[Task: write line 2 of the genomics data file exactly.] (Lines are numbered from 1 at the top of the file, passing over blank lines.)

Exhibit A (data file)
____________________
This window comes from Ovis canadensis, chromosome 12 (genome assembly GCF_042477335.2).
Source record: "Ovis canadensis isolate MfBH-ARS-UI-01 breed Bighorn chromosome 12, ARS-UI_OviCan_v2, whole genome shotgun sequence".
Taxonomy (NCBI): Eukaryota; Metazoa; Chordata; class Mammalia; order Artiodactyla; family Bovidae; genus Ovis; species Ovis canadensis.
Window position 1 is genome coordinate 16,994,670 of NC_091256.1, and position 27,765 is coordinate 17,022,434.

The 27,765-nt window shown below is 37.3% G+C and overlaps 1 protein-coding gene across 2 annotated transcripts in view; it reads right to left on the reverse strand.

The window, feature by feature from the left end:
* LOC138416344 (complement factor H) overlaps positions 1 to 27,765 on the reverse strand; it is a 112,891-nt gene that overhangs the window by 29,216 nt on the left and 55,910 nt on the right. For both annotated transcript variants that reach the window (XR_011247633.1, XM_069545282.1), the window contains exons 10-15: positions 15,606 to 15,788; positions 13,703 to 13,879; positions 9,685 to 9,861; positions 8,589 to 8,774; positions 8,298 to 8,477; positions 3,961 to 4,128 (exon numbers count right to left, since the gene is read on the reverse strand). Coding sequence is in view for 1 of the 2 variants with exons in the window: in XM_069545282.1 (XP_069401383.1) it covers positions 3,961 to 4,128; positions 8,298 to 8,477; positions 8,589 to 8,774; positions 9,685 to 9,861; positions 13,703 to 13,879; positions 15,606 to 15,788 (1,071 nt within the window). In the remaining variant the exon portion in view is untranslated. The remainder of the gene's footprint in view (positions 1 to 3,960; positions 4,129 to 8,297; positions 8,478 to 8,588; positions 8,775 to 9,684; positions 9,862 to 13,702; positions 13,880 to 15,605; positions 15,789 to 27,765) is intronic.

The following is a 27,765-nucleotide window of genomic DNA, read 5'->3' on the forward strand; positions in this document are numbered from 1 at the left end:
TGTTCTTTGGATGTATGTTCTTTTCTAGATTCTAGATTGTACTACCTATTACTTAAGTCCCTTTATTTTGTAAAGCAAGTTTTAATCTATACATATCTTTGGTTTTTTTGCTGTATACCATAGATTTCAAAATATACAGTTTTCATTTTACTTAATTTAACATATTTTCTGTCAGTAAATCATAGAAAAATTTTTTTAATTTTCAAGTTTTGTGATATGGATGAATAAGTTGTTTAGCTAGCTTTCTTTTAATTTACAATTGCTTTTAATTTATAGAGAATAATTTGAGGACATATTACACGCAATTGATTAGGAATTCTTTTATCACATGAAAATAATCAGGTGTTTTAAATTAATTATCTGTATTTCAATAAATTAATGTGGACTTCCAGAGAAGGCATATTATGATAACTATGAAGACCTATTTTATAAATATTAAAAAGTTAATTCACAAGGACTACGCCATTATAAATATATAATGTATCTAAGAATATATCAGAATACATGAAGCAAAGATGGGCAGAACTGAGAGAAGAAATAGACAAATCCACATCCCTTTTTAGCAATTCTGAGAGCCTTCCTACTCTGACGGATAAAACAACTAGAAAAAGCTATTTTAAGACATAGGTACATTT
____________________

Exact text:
Source record: "Ovis canadensis isolate MfBH-ARS-UI-01 breed Bighorn chromosome 12, ARS-UI_OviCan_v2, whole genome shotgun sequence".